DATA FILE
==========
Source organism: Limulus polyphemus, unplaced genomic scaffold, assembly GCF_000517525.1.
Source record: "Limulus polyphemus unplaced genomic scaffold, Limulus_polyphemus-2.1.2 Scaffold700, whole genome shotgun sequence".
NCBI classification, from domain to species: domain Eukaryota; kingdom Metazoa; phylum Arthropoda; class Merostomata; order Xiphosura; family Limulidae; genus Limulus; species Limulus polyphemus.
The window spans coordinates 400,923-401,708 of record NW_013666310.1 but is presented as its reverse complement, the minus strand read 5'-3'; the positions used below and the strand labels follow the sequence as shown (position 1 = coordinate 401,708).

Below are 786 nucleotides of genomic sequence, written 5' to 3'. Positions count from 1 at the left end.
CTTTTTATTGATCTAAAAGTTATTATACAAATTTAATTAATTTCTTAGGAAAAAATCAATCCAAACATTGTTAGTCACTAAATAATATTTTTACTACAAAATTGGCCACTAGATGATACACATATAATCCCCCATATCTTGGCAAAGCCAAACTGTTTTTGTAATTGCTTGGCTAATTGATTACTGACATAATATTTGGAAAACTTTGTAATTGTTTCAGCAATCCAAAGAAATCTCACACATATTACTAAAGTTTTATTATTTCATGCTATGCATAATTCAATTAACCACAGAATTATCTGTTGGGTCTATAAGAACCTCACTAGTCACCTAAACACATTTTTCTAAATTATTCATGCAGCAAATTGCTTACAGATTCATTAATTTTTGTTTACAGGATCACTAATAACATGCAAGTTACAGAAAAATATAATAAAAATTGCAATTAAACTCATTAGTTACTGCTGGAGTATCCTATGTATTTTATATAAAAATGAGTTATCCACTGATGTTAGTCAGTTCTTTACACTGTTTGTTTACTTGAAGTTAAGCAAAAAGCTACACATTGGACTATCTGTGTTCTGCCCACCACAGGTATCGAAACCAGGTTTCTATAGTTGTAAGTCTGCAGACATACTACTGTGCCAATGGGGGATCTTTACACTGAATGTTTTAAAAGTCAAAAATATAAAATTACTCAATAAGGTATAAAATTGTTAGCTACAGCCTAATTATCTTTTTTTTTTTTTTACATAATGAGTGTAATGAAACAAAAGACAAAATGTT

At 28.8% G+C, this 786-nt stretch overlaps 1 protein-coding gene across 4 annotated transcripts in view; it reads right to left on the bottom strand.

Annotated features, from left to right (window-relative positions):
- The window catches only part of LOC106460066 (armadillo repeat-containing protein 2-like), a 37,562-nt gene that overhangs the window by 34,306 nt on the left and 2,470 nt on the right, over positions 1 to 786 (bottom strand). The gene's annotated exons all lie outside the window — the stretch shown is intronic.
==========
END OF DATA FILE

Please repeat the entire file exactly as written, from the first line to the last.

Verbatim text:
Source organism: Limulus polyphemus, unplaced genomic scaffold, assembly GCF_000517525.1.
Source record: "Limulus polyphemus unplaced genomic scaffold, Limulus_polyphemus-2.1.2 Scaffold700, whole genome shotgun sequence".
NCBI classification, from domain to species: domain Eukaryota; kingdom Metazoa; phylum Arthropoda; class Merostomata; order Xiphosura; family Limulidae; genus Limulus; species Limulus polyphemus.
The window spans coordinates 400,923-401,708 of record NW_013666310.1 but is presented as its reverse complement, the minus strand read 5'-3'; the positions used below and the strand labels follow the sequence as shown (position 1 = coordinate 401,708).

Below are 786 nucleotides of genomic sequence, written 5' to 3'. Positions count from 1 at the left end.
CTTTTTATTGATCTAAAAGTTATTATACAAATTTAATTAATTTCTTAGGAAAAAATCAATCCAAACATTGTTAGTCACTAAATAATATTTTTACTACAAAATTGGCCACTAGATGATACACATATAATCCCCCATATCTTGGCAAAGCCAAACTGTTTTTGTAATTGCTTGGCTAATTGATTACTGACATAATATTTGGAAAACTTTGTAATTGTTTCAGCAATCCAAAGAAATCTCACACATATTACTAAAGTTTTATTATTTCATGCTATGCATAATTCAATTAACCACAGAATTATCTGTTGGGTCTATAAGAACCTCACTAGTCACCTAAACACATTTTTCTAAATTATTCATGCAGCAAATTGCTTACAGATTCATTAATTTTTGTTTACAGGATCACTAATAACATGCAAGTTACAGAAAAATATAATAAAAATTGCAATTAAACTCATTAGTTACTGCTGGAGTATCCTATGTATTTTATATAAAAATGAGTTATCCACTGATGTTAGTCAGTTCTTTACACTGTTTGTTTACTTGAAGTTAAGCAAAAAGCTACACATTGGACTATCTGTGTTCTGCCCACCACAGGTATCGAAACCAGGTTTCTATAGTTGTAAGTCTGCAGACATACTACTGTGCCAATGGGGGATCTTTACACTGAATGTTTTAAAAGTCAAAAATATAAAATTACTCAATAAGGTATAAAATTGTTAGCTACAGCCTAATTATCTTTTTTTTTTTTTTACATAATGAGTGTAATGAAACAAAAGACAAAATGTT

At 28.8% G+C, this 786-nt stretch overlaps 1 protein-coding gene across 4 annotated transcripts in view; it reads right to left on the bottom strand.

Annotated features, from left to right (window-relative positions):
- The window catches only part of LOC106460066 (armadillo repeat-containing protein 2-like), a 37,562-nt gene that overhangs the window by 34,306 nt on the left and 2,470 nt on the right, over positions 1 to 786 (bottom strand). The gene's annotated exons all lie outside the window — the stretch shown is intronic.